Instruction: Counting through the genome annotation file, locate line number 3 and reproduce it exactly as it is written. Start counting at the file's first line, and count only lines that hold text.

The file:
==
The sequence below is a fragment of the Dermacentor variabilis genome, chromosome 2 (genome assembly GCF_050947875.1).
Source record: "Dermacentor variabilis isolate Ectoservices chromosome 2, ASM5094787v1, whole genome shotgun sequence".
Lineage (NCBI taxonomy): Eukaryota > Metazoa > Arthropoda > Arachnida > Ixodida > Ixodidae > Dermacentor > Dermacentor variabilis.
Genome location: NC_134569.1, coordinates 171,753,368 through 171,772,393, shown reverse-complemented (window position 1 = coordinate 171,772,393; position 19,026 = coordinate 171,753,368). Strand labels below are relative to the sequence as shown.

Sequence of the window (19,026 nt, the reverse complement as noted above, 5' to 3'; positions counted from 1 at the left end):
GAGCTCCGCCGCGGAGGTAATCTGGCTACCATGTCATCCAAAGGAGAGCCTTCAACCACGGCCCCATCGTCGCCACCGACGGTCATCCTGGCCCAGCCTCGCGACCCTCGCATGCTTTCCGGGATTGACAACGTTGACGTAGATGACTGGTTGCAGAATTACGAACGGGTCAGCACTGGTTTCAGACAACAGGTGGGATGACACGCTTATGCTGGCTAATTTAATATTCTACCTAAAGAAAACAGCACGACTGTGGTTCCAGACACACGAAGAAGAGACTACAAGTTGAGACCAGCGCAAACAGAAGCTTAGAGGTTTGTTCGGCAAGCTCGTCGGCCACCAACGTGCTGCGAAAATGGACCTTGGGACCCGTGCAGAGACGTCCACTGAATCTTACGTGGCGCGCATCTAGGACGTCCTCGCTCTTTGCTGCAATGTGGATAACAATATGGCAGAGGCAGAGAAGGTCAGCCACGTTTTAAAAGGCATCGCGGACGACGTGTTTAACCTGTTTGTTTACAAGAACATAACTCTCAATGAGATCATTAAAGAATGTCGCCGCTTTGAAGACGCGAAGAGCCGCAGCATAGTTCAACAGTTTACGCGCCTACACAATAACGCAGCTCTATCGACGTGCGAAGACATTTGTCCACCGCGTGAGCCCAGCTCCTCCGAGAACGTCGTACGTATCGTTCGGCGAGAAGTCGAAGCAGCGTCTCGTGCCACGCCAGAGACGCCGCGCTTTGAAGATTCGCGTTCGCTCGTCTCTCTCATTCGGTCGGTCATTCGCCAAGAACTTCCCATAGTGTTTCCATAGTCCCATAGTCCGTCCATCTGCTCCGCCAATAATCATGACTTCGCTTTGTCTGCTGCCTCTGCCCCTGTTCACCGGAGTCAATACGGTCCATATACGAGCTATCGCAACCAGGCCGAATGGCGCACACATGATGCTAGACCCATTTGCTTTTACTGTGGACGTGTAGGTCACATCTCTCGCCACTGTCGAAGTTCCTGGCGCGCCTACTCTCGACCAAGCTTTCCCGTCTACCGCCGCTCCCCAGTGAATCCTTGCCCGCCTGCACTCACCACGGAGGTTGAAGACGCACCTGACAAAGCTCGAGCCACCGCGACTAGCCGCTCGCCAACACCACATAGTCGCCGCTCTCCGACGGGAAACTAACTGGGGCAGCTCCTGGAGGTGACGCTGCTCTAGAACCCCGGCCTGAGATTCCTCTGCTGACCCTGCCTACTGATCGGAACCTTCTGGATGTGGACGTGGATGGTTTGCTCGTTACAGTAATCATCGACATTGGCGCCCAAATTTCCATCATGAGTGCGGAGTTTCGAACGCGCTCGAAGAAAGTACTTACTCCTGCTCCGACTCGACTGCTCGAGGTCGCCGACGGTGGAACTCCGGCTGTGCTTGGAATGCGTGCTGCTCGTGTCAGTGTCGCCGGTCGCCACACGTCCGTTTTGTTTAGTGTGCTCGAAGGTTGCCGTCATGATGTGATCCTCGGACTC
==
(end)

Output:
Lineage (NCBI taxonomy): Eukaryota > Metazoa > Arthropoda > Arachnida > Ixodida > Ixodidae > Dermacentor > Dermacentor variabilis.